“Printer prints all pink!”
Several inks are not loaded
There’s your problem, dinks
“Printer prints all pink!”
Beautiful + transcendental original music from Benjamin Farrar, interspersed with fantastic imagery –
Fall on Alaska’s riversides reeks delightfully of the sweet smell of composting vegetation and the sour, pungent aroma of rotting salmon, spawned out and left to decay on the bank by the recession of high summer waters or left half-eaten by any of a number of their predators. Those still surviving are crimson, snaggle-toothed, hook-nosed, and rotting alive off of their skeletons as they swim weakly over their redds. Their eggs and trailing strips of flesh become an autumn bounty for trout, char, and grayling.
Dolly Varden (Salvelinus malma) were affectionately named after a Dickens character and are an anadromous char related to brook trout, lake trout, and their nearly indistinguishable cousins, Arctic char. They can be found in fresh and salt water between Puget Sound and the Mackenzie River. In summer they are a silver-sided fish like salmon, and during autumn spawning take on the colors shown here. Unlike Pacific salmon, they do not die with the deposit of their eggs. Through the 1920’s and 30’s they carried a bounty on their heads because they were seen as the primary predator of young salmon, a perception that was proven to be erroneous. Though still not highly prized as a game fish, they now receive protection across the state of Alaska, which limits angler take, and in some waters they are regulated as catch and release.
This specimen was taken and released unharmed from the Kenai River in Sterling, Alaska, using a fly designed of chenille, feathers, and rabbit fur to imitate torn salmon flesh.
Autumn is less dramatic here than it is back home in Mystic. The air cools, but only slightly at first. The leaves change slowly, if at all. However, the sky changes, it hangs a deeper shade of blue, and the clouds come in from the ocean and stack themselves against the hills.
She still had no idea why she said yes. Her auntie, she supposed.
“No one here still remembers. Everyone was young. Your father and uncle are gone.”
You remember, she thought.
“How will your brothers and cousins learn? No one at the school teaches the old ways.”
Nor would she. The line to the old ways had been severed long ago. Living elders and identified youngsters tried earnestly to splice the line, but with each fiber they secured, it seemed five times as many people wandered away into the 21st century fray and forgot.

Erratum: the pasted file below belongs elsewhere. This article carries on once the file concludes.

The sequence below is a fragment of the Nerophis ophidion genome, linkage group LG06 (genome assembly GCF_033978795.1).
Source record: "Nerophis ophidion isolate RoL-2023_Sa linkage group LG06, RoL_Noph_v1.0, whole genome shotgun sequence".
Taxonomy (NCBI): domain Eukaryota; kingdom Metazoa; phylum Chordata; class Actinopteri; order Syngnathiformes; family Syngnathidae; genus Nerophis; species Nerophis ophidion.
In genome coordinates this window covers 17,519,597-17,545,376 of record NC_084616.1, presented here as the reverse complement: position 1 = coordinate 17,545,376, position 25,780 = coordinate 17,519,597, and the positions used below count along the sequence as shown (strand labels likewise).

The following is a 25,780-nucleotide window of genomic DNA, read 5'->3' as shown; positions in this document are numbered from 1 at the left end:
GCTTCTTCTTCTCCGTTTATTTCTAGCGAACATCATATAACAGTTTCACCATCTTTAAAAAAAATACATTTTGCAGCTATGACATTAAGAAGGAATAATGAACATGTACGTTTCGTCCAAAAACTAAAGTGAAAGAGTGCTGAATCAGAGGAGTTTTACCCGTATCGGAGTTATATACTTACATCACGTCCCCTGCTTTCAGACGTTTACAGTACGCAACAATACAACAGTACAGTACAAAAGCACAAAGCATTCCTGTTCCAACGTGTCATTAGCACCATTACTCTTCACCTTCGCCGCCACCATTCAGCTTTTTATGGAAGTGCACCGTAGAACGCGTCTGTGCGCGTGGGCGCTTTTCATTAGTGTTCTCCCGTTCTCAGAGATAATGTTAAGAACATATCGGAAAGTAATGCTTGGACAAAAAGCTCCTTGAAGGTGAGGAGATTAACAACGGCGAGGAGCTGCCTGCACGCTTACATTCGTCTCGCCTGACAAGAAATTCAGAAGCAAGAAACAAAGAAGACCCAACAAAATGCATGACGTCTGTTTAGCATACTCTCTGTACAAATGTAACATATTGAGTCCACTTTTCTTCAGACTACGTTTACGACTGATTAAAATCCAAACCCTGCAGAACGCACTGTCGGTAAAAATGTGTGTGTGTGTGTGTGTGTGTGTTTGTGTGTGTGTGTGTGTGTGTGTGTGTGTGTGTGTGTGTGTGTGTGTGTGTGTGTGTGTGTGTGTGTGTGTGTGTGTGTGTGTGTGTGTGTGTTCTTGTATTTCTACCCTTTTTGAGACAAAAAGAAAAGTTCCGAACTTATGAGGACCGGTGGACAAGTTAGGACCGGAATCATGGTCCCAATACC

The Beechcraft lurched forward as an opening appeared in the clouds. The pilot raced for the ground so as not to burn more fuel waiting. She watched ribbons of fog and snow peel back from the wings and flutter behind as the plane aimed with an insecure purpose for a depression in the white landscape below.
The runway in summer was a gravel pad piled over the flattest part of the tundra near the village. In winter it was an approximation determined by the plow. The pilot straightened the plane and began a short approach over the snow berm at the head of the runway. The windsock fluttered weakly as the wind slightly increased again.
She looked out the window and saw her house. She saw the dog yard where her incredulous father had strangled her favorite two puppies in front of her, on the day the principal had called home to say that he suspected, based on the child’s report, that her uncle had abused her. Her father was only too eager to accommodate her tear-choked shrieks that she be allowed to go live with her mother in Nome. It had saved her, but now she felt like she was risking her life again. The village disappeared behind walls of snow, and she felt the tires hit the ground, bounce, hit a second time and slide slightly to the left as the pilot feathered the brakes down the packed snow.
The plane made a casual u-turn and stopped as the props idled to a halt. Several people in a mix of fur and modern insulated parkas waited on snowmachines. Another lone figure sat off by the maintenance shed beside a low wall of boxes and luggage that had collected a small drift of snow behind it while he waited for that hole to open in the clouds.
One of the waiting party on sleds drove directly up to the plane and loaded parcels as the pilot emptied the plane’s tail and belly of cargo and mail. Then he sped back off the runway toward town followed by the others.The hole in the clouds closed. Fog swirled over the runway. The pilot cursed and climbed back in the plane. The man across the field rose and stared. She snugged the hood and collar of her technical shell tighter and pulled on the sealskin mittens her auntie had sent back when she graduated high school.
She picked up her cargo bag and her rifle and ambled in the general direction of the maintenance shed. The man looked at her but did not relax the embrace in which he held himself against the damp infiltration of the wind and sting of freezing fog. He stooped frigidly and hefted two pieces of luggage. “They told me I don’t belong, that I need to go.”
She smiled at him sadly and replied, “That was the last thing anyone said to me before I left here, too,” then continued her walk toward town.
gratitude for Ken Fish for the inspiration.
© Adam Knight
from Mason’s Stoup 7, May 1992 –